Species like Cumaru, Ipe, Massaranduba, and Tigerwood can certainly provide long-lasting, durable decking. But they take a little extra effort on the front side before they’re ready to be installed. As you read in Part 1, there’s plenty you can do to prepare exceptionally hard, dense tropical decking species for installation. Once your decking boards and plans are ready for installation, there are a few more aspects that will require some added planning and patience. Don’t worry, though: each extra step will prove worthwhile when you have a deck that’s still stable and gorgeous, decades down the road.
Plan Ahead and Pre-Drill Holes
Extremely hard lumber species such as Ipe can be pretty hard on drills and other sharp tools; in addition, drilling screws directly into tropical hardwood decking boards can cause splitting. Instead, you need to pre-drill each hole before inserting screws into them. (Pressure-treated decking lumber has fibers soft enough to easily compress when a screw is driven into a board; hardwoods that are up to six times as hard as pressure-treated pine will respond quite differently.) Pre-drilling will no doubt require added labor and time, so you’ll want to factor that into your project timeline and budget. You may also want to have a few extra drill bits handy, since it wouldn’t be unusual if you were to break a bit or two.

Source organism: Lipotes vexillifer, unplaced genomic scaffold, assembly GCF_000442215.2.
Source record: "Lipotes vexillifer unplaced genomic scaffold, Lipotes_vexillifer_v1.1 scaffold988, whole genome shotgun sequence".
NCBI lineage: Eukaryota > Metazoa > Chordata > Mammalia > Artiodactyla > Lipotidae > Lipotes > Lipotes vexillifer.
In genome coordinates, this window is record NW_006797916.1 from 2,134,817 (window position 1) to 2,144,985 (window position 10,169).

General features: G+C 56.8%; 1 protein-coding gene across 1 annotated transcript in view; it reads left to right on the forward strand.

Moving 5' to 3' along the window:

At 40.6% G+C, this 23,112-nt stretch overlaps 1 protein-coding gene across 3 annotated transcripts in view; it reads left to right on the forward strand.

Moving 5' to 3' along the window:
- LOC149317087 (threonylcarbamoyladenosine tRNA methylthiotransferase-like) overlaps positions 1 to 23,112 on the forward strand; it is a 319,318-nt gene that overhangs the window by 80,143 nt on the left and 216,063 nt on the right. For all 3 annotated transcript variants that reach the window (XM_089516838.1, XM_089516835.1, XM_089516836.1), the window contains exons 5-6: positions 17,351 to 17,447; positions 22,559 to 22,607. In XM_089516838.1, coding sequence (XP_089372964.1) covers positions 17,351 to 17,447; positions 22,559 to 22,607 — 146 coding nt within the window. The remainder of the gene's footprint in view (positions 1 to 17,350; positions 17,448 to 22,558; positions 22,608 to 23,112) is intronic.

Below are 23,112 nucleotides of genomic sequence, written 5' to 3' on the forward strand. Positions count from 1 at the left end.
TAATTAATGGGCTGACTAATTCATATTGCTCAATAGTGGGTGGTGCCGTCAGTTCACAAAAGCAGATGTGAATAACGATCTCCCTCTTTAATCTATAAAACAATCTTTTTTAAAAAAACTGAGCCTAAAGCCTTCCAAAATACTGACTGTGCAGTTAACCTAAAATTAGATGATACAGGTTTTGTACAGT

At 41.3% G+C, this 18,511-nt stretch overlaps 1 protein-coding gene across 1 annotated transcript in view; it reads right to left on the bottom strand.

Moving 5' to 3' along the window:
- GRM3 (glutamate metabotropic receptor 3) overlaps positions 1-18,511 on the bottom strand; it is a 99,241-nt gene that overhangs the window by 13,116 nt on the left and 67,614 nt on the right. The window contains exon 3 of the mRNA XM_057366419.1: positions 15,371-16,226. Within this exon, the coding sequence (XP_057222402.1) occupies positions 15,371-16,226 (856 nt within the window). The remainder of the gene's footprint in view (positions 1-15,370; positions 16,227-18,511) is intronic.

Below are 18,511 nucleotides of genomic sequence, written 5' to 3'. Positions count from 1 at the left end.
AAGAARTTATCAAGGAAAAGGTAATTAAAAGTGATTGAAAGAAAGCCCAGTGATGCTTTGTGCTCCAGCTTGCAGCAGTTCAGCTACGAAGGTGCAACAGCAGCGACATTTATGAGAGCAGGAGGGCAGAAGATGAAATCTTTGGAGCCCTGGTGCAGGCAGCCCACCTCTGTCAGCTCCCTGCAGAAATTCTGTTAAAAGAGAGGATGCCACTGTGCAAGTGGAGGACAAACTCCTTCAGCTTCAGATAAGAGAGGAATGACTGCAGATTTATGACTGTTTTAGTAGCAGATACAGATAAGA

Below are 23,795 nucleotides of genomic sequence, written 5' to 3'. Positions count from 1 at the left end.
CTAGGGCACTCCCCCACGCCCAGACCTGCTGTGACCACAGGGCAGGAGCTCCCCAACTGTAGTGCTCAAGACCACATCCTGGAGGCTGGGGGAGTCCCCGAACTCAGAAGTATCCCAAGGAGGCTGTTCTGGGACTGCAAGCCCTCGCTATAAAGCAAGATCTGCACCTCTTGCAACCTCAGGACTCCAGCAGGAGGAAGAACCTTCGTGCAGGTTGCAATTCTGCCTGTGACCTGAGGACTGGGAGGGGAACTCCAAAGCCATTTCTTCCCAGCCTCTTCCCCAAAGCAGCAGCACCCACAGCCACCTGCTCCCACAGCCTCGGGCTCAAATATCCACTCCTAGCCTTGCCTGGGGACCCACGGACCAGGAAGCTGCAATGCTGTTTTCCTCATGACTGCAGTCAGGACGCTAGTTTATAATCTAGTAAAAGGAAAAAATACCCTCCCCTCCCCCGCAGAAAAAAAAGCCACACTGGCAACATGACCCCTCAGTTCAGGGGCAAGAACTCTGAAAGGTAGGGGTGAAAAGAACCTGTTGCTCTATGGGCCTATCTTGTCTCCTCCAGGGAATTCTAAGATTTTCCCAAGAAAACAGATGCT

Prepare for Color Variation
Color-matching lumber is a generally difficult topic as it is, but it may be even more challenging for tropical hardwood decking species than for other lumber types. Each board has its own grain pattern and color to begin with, but pressure-treated lumber and lumber that has been stained can allow for much closer matching. If you’re comparing these natural hardwood species to composite decking, you’ll be even more disappointed; after all, manufactured products can be dyed, providing near-perfect matching. (Trust us, though: there’s plenty of reasons not to be persuaded by the allure of perfectly color-matched composite decking!)
One of the reasons that certain species, such as Ipe, can have a broader color variation than other species, is that it has an extremely wide growth range. Each location has its own distinctive soil chemistry and weather patterns, which help determine the color and growth patterns of the trees that grow there. Ipe logs come from many different geographical regions into saw mills, which combine a variety of boards into each individual shipment.
Add in the fact that lumber color changes over time, and hopefully you’ll understand why there will be plenty of variation in your new tropical hardwood deck, especially at first.
You can reduce the issues related to color-matching by carefully placing boards as you plan for installation. After you’re finished, you can also apply a decking oil, and giving it a little time, you’ll see the coloring blend into a cohesive whole that will become even more well-blended over the years to come.